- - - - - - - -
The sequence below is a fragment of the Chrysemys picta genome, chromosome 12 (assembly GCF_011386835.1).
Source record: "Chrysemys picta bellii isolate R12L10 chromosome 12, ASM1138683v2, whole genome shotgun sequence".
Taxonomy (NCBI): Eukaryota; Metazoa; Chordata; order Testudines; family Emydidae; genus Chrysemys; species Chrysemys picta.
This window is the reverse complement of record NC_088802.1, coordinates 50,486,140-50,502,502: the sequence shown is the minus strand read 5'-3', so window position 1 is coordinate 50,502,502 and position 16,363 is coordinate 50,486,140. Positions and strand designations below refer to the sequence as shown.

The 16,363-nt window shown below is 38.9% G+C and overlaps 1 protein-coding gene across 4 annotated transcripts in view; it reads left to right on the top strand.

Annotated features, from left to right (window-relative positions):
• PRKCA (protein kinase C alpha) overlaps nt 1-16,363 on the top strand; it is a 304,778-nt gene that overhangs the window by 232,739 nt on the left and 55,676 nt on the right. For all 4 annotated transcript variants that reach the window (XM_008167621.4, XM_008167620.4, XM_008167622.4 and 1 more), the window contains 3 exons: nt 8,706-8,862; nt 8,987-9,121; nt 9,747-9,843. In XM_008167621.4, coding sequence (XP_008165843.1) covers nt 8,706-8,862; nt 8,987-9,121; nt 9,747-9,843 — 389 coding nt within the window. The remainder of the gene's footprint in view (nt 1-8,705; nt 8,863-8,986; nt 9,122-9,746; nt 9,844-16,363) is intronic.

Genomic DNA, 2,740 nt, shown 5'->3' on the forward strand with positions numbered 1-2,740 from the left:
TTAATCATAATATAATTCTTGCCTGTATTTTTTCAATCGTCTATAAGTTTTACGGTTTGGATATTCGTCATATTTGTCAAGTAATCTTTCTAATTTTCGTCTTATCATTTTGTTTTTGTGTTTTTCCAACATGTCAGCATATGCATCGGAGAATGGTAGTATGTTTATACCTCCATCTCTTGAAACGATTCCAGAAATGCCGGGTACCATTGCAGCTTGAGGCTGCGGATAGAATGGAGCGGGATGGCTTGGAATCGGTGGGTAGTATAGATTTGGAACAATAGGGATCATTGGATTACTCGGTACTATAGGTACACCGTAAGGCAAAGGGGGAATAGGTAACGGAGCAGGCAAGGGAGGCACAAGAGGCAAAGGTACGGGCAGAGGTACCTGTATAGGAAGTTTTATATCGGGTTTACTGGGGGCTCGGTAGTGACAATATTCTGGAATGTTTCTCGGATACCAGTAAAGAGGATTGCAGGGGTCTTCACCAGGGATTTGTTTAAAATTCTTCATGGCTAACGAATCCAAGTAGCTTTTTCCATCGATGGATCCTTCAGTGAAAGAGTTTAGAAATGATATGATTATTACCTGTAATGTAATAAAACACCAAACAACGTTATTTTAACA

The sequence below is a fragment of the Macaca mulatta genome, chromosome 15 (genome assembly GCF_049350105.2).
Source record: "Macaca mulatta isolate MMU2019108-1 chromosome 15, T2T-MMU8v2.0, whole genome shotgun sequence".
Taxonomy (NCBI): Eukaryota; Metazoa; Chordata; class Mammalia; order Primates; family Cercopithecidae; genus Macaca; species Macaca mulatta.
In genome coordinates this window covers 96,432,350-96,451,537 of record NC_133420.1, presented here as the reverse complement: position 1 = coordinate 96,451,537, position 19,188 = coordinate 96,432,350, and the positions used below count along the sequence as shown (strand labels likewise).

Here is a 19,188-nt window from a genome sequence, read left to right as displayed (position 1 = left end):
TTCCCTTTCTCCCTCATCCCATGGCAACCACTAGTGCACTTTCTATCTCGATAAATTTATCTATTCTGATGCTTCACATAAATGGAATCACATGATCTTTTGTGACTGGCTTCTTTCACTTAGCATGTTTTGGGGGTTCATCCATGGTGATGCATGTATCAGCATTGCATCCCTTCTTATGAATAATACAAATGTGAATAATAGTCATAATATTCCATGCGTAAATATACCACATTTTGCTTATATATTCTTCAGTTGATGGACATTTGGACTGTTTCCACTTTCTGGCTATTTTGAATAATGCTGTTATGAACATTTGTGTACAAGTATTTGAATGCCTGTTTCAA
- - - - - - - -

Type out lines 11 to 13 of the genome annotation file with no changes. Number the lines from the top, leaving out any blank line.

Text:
Source record: "Macaca mulatta isolate MMU2019108-1 chromosome 15, T2T-MMU8v2.0, whole genome shotgun sequence".
Taxonomy (NCBI): Eukaryota; Metazoa; Chordata; class Mammalia; order Primates; family Cercopithecidae; genus Macaca; species Macaca mulatta.
In genome coordinates this window covers 96,432,350-96,451,537 of record NC_133420.1, presented here as the reverse complement: position 1 = coordinate 96,451,537, position 19,188 = coordinate 96,432,350, and the positions used below count along the sequence as shown (strand labels likewise).